Newswise — Genetic markers for autism, hiding in plain sight

Structural variants may hold key to autism heritability

An Oak Ridge National Laboratory-led research team discovered genetic mutations that underlie autism using a new approach that could lead to better diagnostics and drug therapies.

Scientists estimate 80% of autism is inherited, but they have yet to identify causative genes.

“We realized the value of unexplored heritable information from others’ research,” said ORNL’s Michael Garvin. Garvin and colleagues focused on genomic mutations called structural variants and established a direct link to autism traits.

The key was observing that many structural variants are excluded because they often display nontraditional inheritance patterns. By focusing on these variants, ORNL scientists found a mutation in the ACMSD gene that is associated with nonverbal types of autism. They then used artificial intelligence and high-performance computing to find additional variants related to three autism subtypes.

“We’ve established a workflow for using this often-ignored data that can be applied not only to autism, but also to other disorders,” said ORNL’s David Kainer. — Stephanie Seay


Recyclable composites help drive net-zero goal

Circular carbon-fiber composite manufacturing boosted

Oak Ridge National Laboratory scientists designed a recyclable polymer for carbon-fiber composites to enable circular manufacturing of parts that boost energy efficiency in automotive, wind power and aerospace applications.

Carbon-fiber composites, or fiber-reinforced polymers, are strong, lightweight materials that can help lower fuel consumption and reduce emissions in critical areas such as transportation. However, unlike metal competitors, carbon-fiber composites are not typically recyclable, meaning wider adoption could present waste challenges.

“Our goal is to extend the lifecycle of these materials by making reuse possible without sacrificing performance,” said ORNL’s Md Anisur Rahman.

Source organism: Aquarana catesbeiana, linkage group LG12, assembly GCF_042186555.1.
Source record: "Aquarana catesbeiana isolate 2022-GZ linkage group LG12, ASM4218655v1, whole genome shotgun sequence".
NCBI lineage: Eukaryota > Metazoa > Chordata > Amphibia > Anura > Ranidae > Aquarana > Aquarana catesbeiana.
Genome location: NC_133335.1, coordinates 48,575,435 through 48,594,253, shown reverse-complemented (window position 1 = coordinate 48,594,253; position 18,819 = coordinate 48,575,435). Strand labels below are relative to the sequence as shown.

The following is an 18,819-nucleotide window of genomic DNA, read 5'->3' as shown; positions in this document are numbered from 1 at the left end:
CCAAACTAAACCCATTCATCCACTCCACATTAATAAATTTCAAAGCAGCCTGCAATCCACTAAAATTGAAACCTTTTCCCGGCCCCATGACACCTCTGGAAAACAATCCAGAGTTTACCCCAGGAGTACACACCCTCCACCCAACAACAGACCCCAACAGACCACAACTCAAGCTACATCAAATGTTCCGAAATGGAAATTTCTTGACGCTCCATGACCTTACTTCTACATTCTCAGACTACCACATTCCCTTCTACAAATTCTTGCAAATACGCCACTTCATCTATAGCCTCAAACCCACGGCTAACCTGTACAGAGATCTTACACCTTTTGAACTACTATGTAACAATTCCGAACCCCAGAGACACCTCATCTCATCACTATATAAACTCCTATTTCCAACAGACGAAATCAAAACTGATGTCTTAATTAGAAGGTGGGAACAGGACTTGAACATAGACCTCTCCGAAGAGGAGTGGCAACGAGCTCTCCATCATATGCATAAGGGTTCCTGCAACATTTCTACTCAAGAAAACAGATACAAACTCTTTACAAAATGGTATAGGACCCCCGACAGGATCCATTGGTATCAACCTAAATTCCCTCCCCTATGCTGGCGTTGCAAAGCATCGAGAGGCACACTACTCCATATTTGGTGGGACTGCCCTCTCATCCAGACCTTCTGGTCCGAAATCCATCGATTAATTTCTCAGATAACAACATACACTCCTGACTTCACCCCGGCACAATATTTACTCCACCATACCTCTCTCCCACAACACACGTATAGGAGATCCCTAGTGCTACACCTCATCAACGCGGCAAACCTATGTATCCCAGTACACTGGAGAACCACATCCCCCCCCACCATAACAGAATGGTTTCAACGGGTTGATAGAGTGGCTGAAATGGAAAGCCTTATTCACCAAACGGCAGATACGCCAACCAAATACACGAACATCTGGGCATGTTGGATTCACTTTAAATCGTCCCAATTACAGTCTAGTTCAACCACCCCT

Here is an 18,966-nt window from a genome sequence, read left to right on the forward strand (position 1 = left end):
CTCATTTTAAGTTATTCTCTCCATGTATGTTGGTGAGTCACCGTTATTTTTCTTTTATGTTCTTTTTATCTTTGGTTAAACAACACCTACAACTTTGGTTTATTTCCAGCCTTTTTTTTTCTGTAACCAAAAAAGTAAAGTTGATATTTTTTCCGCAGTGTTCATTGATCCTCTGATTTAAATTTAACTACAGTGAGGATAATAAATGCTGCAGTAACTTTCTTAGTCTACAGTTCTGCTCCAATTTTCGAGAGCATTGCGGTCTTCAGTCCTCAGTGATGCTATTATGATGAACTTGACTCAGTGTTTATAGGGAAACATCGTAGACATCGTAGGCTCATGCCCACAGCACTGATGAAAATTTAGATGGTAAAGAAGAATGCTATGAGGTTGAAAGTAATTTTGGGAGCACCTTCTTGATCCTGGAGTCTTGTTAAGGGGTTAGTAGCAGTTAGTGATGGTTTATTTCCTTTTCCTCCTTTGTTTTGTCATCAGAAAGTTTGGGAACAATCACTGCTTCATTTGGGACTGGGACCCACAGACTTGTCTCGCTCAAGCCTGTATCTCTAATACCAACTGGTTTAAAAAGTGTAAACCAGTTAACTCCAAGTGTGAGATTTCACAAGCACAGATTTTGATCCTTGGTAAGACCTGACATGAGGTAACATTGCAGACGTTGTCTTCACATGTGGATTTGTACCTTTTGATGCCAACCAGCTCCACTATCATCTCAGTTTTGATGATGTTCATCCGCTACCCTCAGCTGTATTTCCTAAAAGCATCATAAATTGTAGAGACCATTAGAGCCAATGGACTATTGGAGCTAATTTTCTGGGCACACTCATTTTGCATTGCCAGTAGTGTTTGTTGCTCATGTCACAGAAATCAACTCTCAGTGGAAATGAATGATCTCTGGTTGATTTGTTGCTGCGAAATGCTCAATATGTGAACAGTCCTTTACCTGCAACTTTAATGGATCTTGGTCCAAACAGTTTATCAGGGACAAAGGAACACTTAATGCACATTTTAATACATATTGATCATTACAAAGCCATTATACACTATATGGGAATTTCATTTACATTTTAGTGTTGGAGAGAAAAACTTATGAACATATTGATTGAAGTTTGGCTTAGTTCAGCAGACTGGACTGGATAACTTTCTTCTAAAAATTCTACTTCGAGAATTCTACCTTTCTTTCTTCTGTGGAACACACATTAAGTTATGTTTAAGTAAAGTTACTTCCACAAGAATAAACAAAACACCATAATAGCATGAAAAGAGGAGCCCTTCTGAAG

The team’s approach incorporates dynamic covalent bonds that are reversible, enabling both carbon fiber and polymer recycling. The new polymer maintained mechanical strength in six reprocessing cycles, a sharp contrast to previously reported polymers.

“ORNL’s carbon-fiber composites enable fast processing and can be repaired or reprocessed multiple times, opening pathways to circular, low-carbon manufacturing,” said ORNL’s Tomonori Saito.


Evaluating buildings in real time

Tool gives instant, precise onsite measurements for prefab panel installation

Researchers at Oak Ridge National Laboratory have developed a tool that provides accurate measurements and positioning directions to those installing energy-efficient panels over existing building exteriors. This method will decrease installation time and cost by more than 25%.

One approach to upgrade aging buildings is to increase thermal performance and lower carbon emissions by fitting prefabricated insulated panels over the envelope – any part of a structure that separates the building’s internal and external environment.

ORNL researchers created algorithms to compare panel location during installation with a digital twin or virtual model. The twin, generated in minutes using a 3D scanner, provides one-eighth of an inch accuracy. An autonomous robotic tracker then generates real-time positioning data for installers to minimize errors and expedite installation.

“This tool gives instant feedback at the jobsite on how to adjust the position and panel orientation to enable airtight and watertight envelopes,” said ORNL’s Diana Hun. “It’s beneficial for new construction, too.”


Nanoreactor grows hydrogen-storage crystals

Hydrogen clathrates store hydrogen at lower pressures, moderate temperatures

Neutron scattering techniques were used as part of a study of a novel nano-reactor material that grows crystalline hydrogen clathrates, or HCs, capable of storing hydrogen. The researchers, from ORNL and the University of Alicante, or UA, in Spain were inspired by nature, where methane hydrates grow in the pores and voids within natural sediments.

The nanoreactor material consists of a chemically optimized, porous activated carbon that can confine hydrogen at the nanoscale with thermal stability as high as -27.7 degrees Fahrenheit. The team used pure liquid water to promote HC formation. They found that nearly 100% of the water converted into HCs in just minutes — at a 30% lower pressure than required in conventional HC production.

“The ability to store hydrogen at lower pressures and higher temperatures is a step toward potentially using these crystalline hydrates for hydrogen storage in stationary and mobile applications,” said UA’s Joaquin Silvestre-Albero.

Journal Link: Human Genetics and Genomics Advances Journal Link: Cell Reports Physical Science Journal Link: Nature Communications